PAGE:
Wednesday, March 21, 2007
Being political without the politics
WASHINGTON (CNN) -- There is a debate within the debate over the firing of eight U.S. attorneys. It's not about the firings, but over who's politicizing what? And in Washington, everyone wants to be seen as above politics.
Sen. Chuck Schumer, D-New York, had this to say about politicizing issues, "On issue after issue, not just the U.S. Attorneys but the NSA situation, the national security letters, the overruling of the Civil Rights Division, politics seems to take precedence over the rule of law."
The Republicans' response to these accusations? It's the Democrats who are politicizing things. President Bush said, "[The] initial response by Democrats, unfortunately, shows some appear more interested in scoring political points than in learning the facts." (Related video: Sen. Arlen Specter on Schumer)
Who's winning the debate? Slate's Chief Political Correspondent John Dickerson thinks it's the Democrats.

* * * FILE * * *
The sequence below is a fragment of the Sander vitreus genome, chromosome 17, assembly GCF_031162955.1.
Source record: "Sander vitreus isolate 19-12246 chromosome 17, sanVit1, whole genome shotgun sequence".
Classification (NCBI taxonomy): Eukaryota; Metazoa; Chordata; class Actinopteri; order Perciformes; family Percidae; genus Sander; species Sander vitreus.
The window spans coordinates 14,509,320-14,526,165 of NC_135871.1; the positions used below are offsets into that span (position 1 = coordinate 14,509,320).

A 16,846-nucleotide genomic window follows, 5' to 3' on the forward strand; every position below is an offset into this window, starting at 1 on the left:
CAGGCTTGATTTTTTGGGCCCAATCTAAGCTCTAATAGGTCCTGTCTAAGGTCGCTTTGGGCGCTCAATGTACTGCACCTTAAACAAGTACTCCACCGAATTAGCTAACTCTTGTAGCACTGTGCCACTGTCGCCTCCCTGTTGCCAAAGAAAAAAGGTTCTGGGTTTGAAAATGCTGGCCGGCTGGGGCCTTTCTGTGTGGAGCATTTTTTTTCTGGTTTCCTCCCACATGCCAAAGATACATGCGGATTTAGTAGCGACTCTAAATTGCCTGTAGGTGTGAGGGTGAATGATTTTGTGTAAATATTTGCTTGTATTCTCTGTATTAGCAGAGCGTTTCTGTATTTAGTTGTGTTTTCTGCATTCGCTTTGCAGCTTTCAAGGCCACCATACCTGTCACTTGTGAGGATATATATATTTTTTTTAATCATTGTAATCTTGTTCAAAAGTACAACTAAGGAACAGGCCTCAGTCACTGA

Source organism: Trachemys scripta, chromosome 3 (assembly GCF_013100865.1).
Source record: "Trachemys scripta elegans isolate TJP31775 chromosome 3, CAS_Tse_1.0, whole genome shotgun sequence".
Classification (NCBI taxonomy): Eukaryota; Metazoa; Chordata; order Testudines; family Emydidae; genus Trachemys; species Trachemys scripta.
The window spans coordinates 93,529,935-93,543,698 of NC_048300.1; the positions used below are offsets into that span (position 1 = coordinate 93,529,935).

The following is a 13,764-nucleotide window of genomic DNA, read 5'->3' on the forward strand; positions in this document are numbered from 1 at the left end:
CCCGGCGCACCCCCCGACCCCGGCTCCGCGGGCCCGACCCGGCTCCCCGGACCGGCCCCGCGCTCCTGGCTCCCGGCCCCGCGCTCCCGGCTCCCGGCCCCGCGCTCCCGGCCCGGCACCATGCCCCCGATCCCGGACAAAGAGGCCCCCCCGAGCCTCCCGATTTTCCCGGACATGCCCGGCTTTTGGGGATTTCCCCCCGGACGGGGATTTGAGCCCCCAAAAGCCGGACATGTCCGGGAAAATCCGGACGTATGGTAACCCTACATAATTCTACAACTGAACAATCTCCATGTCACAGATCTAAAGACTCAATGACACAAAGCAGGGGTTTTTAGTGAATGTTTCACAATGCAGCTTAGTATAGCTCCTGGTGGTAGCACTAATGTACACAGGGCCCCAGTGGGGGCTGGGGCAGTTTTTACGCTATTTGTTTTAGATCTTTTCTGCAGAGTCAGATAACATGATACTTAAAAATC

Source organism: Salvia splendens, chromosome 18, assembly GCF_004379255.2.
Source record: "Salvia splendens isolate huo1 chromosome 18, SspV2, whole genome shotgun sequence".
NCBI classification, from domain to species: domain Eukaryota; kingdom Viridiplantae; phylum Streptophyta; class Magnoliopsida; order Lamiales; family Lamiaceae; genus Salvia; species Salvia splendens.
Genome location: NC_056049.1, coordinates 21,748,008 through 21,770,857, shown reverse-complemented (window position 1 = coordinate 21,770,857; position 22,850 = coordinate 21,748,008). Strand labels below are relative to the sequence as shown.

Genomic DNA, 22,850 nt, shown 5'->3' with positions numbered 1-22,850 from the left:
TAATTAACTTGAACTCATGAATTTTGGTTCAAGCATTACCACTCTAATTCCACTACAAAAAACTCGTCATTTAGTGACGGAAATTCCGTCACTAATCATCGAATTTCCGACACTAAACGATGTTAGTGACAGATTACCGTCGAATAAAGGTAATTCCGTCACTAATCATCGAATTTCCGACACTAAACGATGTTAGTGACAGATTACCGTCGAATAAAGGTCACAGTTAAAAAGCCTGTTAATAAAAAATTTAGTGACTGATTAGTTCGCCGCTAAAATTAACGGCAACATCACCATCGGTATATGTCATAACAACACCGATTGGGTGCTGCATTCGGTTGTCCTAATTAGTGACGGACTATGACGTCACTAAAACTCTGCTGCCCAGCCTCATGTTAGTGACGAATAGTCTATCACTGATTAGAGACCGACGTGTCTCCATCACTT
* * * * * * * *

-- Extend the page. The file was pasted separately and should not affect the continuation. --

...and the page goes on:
"The political upper hand is with the Democrats," he said. "The president and the White House are protecting a principle. Democrats, on the other hand, have these eight former U.S. Attorneys who are saying we were run out of office for political reasons and the Democrats are going after Karl Rove, who is a figure not unknown to people and one who has a spotty history. For the moment it's with the Democrats."
Democrats need to be wary of doing anything that would encourage voters to echo the view expressed by Karl Rove.
"This, to my mind, is a lot of politics," Rove said. Because if voters conclude, it's just politics that means they don't take it seriously.
-- CNN Senior Political Analyst Bill Schneider
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